Wednesday, June 02, 2021

About a website, the name of which escapes me

Many years ago. if I saw an online article I particularly liked, I’d enter it into my account on a website specifically designed for the purpose; I could give each piece multiple tags, so if I selected, say “US politics” or “post-structuralist jollity” it would bring forth a ready-made list of relevant texts. It came in particularly useful when I was writing my book about the Noughties, as the bulk of the articles were about that decade; I even namechecked it during one interview when I was asked how I did my research.

And now, for crying out loud, I can’t remember the name of the bloody thing, can’t find any trace of it in my browsing history (forgetting the name doesn’t help here) and realise I’ve probably lost an intriguing trove of about six years’ worth of writing about well, stuff, really. And if I do find it, I’ve almost certainly forgotten the password, haven’t I?

So, unless or until I remember where I left them, I’ll just stick these down here, as examples of the sort of thing I would have entered into the site, whatever the hell it was called; Gary Younge on why all statues, not just the nasty colonial ones, should be torn down; and Will Vigar on why psychogeography has had its day, thanks.

And if anyone does know what I was talking about, please advise.

PS: One more: Princeton students can now major in classics without studying Latin or Greek.

PPS: And if you look past the clickbaity headline, there’s some merit in the notion that yes, the lives of the Mitford sisters were structured reality avant la lettre, with Nancy running the show.

Wednesday, May 26, 2021

About the Downing Street whiteboard


Thou shalt not kill; but needst not strive 
Officiously to keep alive...

Arthur Hugh Clough, ‘The Latest Decalogue’, 1862

(Background here.)

PS: Marina Hyde neatly skewers Dominic Cummings and all the other purveyors of blokeish populism: “If we must have machismo, must it be so very poorly essayed?”

Sunday, May 23, 2021

About Tracey Emin

Throughly masked up and to the Royal Academy for the resurrected Emin/Munch show. Verdict: Munch was a better painter, but Tracey has better titles. (Because You Kept Touching Me vs Seated Female Nude, no contest.)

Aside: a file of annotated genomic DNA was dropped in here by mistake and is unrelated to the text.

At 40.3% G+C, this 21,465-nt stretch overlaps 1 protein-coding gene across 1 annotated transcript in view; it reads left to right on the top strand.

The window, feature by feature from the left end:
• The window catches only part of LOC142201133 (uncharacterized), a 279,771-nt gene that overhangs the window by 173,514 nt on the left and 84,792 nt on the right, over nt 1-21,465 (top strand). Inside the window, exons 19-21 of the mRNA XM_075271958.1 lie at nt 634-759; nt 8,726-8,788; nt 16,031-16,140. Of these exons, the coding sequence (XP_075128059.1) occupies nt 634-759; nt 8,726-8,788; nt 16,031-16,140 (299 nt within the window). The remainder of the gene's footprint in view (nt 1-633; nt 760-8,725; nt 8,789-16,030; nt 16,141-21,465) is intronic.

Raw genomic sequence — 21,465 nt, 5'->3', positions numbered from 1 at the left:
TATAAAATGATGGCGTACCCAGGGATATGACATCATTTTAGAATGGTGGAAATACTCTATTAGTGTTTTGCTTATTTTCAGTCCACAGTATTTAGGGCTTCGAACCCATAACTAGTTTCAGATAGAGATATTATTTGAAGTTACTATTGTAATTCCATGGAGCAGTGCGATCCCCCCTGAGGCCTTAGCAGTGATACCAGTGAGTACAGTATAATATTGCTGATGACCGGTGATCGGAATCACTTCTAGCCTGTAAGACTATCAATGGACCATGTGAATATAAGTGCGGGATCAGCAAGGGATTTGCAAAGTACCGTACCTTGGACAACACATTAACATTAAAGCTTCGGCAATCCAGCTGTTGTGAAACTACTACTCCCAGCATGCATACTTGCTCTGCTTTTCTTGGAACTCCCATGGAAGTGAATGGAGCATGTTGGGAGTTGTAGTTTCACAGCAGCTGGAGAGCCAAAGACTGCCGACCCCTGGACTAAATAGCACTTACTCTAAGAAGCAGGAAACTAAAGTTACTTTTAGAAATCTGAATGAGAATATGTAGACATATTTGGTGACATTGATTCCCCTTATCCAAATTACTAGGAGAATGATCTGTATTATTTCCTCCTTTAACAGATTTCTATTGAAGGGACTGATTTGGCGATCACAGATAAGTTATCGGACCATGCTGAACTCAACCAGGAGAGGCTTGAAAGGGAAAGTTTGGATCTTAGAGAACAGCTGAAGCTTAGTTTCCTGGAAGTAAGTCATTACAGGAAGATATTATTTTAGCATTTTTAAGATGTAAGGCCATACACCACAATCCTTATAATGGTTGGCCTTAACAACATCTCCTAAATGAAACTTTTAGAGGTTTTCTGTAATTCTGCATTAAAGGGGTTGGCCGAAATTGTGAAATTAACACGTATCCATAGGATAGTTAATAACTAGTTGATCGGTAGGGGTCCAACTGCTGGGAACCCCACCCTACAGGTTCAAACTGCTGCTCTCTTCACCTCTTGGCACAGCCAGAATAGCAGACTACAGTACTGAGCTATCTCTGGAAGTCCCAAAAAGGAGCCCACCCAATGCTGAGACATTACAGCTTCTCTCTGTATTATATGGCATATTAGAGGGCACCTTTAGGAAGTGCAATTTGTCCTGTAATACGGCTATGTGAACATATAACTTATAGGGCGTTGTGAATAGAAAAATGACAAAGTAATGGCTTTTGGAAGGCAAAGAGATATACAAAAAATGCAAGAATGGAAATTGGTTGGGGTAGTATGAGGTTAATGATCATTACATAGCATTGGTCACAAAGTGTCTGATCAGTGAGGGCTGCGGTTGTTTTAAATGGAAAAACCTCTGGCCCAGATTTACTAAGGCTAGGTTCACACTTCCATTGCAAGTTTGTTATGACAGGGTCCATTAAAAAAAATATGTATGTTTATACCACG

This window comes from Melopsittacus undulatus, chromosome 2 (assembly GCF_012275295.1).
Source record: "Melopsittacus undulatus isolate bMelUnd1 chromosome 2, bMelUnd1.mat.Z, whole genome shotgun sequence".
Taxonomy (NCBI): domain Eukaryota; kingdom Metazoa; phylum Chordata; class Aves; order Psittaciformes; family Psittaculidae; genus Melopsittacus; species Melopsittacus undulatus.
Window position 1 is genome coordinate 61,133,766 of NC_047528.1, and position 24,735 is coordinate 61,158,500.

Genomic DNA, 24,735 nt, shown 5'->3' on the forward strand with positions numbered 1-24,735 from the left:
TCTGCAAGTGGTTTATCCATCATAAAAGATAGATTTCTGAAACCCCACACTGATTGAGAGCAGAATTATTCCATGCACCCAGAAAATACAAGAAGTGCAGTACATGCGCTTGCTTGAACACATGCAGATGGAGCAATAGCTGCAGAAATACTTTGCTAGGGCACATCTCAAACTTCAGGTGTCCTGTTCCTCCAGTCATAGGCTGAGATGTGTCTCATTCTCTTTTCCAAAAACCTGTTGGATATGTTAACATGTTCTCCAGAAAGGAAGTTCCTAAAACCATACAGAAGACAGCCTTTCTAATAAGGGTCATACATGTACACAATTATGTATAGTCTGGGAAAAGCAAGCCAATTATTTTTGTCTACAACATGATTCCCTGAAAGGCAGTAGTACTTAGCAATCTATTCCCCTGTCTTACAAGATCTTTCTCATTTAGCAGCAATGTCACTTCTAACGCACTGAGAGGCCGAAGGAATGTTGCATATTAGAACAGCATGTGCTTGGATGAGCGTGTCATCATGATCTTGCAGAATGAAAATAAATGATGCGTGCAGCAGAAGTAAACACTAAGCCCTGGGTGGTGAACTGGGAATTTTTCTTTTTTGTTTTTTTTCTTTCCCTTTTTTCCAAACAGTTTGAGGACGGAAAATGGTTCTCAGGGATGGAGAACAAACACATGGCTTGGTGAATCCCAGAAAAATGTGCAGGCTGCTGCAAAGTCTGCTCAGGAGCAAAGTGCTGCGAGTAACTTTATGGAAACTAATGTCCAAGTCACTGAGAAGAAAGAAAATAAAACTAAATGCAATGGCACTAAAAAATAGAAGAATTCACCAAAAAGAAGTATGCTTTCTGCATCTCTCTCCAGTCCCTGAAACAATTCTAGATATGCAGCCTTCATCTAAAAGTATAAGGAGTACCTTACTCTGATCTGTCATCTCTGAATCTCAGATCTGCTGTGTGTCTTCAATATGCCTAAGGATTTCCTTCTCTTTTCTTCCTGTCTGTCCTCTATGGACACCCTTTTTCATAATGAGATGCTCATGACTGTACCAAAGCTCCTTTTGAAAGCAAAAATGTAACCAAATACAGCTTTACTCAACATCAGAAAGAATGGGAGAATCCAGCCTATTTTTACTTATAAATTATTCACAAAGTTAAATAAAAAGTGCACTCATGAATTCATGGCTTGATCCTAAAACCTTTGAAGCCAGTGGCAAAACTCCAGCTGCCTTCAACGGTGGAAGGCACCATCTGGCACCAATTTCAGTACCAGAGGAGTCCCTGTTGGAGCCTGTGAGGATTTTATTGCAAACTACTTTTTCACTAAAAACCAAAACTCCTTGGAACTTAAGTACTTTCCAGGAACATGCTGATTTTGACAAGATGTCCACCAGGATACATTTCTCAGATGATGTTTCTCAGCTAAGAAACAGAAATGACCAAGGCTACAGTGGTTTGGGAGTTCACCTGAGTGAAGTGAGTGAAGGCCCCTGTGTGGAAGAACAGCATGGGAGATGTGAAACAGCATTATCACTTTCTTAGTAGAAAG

In the accompanying free sheet, there’s an interview with the Queen of Margate in which she opines:

The thing with painting is that you’d never go to a fortune teller and be happy if they told you something you already knew. That’s the same with painting. When you’re painting, you don’t want to do a painting, you don’t want to do a painting you’ve already done, you want to do a painting you’ve never seen before.

Which is fair enough from the point of view of the artist, the creator. Unfortunately, most of the consumers just want more of the same.

Monday, May 17, 2021

About Fred Dellar

The journalist Fred Dellar has died. He was famous for compiling the NME’s weekly crossword, and also for the Fred Fact column, which answered readers’ queries. I never met him but I did write in – remember that in the days before Google, Wikipedia, Spotify or Shazam this was often the only way to clear up abstruse matters of musicological ontology (not to mention sumptuous nuggets of myth and gossip). 

But even in the 1990s, before most of us even had e-mail, I’m pretty sure Fred was aware of the limitations of the snail-mail/print media process. I once asked him to identify the music used for a then-current beer commercial and in the 10 days or so between post box and publication the piece was released as a single. His response began, with an implicit sigh: “As you probably know by now...”

Tuesday, May 11, 2021

About Hockney


David Hockney, as if he needs the gig, has been commissioned to liven up Piccadilly tube station. I don’t particularly like what he’s done with the brief, to be honest – it all looks a bit lazy and afterthoughty – but I also don’t want to throw in my lot with the tiresome a-child-of-five-could-have-done-that-and-it-would-have-been-a-whole-lot-cheaper merchants on Twitter. Am I just being tribal? Or is it possible to attack bad criticism without at the same time defending bad art?

Wednesday, May 05, 2021

About Nick Kamen

Beyond his cute looks, the model and singer Nick Kamen – whose death was announced today – didn’t seem to have all that much going for him. Yet, as the star of a single TV commercial, he gave a significant boost to sales and visibility not just of Levi’s jeans (the purported product of the ad) but also himself (five chart singles including one in the Top 10 and a dalliance with Madonna), the Marvin Gaye song on the soundtrack (another Top 10 placing, one of the many soul and R&B reissues that cropped up throughout the mid-80s) and, of course, boxer shorts. A true influencer avant la lettre. RIP, Nick.

Tuesday, May 04, 2021

About Shakespeare

A letter to the Telegraph, from one Alan Mordey of Leamington Spa, that is so many flavours of wrong it becomes rather impressive: 

I find that Shakespeare can be difficult to follow at the best of times, and often, halfway through one of his plays, I find myself wishing I were somewhere else. Imagine my confusion some years ago when I went to see a production of Macbeth at my daughter’s school, where the various characters were played randomly by either sex, which meant it was way beyond my comprehension. I was always under the impression that stage performances were for the entertainment of the audience, which I’m sure was what William Shakespeare intended, but the modern idea of challenging conventions and asking the audience to suspend their preconceptions of reality falls far short of this ideal.

Thursday, April 29, 2021

About Detta O’Cathain

Susannah Herbert, quoted in the Telegraph obituary of Detta O’Cathain, the former Barbican boss: